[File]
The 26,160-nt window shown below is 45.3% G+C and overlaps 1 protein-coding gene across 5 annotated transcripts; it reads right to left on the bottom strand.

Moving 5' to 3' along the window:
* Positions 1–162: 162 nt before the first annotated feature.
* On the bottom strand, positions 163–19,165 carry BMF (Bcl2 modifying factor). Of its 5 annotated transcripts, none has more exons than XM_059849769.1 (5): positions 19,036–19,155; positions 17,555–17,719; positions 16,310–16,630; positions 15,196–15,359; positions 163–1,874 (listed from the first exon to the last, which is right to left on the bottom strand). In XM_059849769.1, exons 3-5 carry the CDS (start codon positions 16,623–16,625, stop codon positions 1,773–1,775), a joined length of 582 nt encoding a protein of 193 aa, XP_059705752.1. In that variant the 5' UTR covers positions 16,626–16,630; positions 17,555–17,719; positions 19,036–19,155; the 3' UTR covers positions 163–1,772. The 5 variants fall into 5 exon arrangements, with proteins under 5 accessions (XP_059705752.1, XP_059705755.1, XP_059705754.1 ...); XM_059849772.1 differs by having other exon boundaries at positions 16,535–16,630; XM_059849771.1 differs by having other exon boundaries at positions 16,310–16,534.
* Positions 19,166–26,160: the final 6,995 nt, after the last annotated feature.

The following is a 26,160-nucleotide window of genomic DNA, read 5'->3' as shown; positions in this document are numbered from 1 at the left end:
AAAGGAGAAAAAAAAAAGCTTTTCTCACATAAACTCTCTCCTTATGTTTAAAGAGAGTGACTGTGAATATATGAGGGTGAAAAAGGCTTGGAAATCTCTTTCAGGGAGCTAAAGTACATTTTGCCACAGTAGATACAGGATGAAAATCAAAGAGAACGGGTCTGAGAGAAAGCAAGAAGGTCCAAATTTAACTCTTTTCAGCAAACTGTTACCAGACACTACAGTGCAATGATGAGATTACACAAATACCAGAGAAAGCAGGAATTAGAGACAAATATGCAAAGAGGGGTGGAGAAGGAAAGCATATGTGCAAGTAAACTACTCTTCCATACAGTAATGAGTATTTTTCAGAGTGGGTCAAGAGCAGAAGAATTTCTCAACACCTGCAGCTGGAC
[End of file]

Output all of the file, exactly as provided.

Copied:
The 26,160-nt window shown below is 45.3% G+C and overlaps 1 protein-coding gene across 5 annotated transcripts; it reads right to left on the bottom strand.

Moving 5' to 3' along the window:
* Positions 1–162: 162 nt before the first annotated feature.
* On the bottom strand, positions 163–19,165 carry BMF (Bcl2 modifying factor). Of its 5 annotated transcripts, none has more exons than XM_059849769.1 (5): positions 19,036–19,155; positions 17,555–17,719; positions 16,310–16,630; positions 15,196–15,359; positions 163–1,874 (listed from the first exon to the last, which is right to left on the bottom strand). In XM_059849769.1, exons 3-5 carry the CDS (start codon positions 16,623–16,625, stop codon positions 1,773–1,775), a joined length of 582 nt encoding a protein of 193 aa, XP_059705752.1. In that variant the 5' UTR covers positions 16,626–16,630; positions 17,555–17,719; positions 19,036–19,155; the 3' UTR covers positions 163–1,772. The 5 variants fall into 5 exon arrangements, with proteins under 5 accessions (XP_059705752.1, XP_059705755.1, XP_059705754.1 ...); XM_059849772.1 differs by having other exon boundaries at positions 16,535–16,630; XM_059849771.1 differs by having other exon boundaries at positions 16,310–16,534.
* Positions 19,166–26,160: the final 6,995 nt, after the last annotated feature.

The following is a 26,160-nucleotide window of genomic DNA, read 5'->3' as shown; positions in this document are numbered from 1 at the left end:
AAAGGAGAAAAAAAAAAGCTTTTCTCACATAAACTCTCTCCTTATGTTTAAAGAGAGTGACTGTGAATATATGAGGGTGAAAAAGGCTTGGAAATCTCTTTCAGGGAGCTAAAGTACATTTTGCCACAGTAGATACAGGATGAAAATCAAAGAGAACGGGTCTGAGAGAAAGCAAGAAGGTCCAAATTTAACTCTTTTCAGCAAACTGTTACCAGACACTACAGTGCAATGATGAGATTACACAAATACCAGAGAAAGCAGGAATTAGAGACAAATATGCAAAGAGGGGTGGAGAAGGAAAGCATATGTGCAAGTAAACTACTCTTCCATACAGTAATGAGTATTTTTCAGAGTGGGTCAAGAGCAGAAGAATTTCTCAACACCTGCAGCTGGAC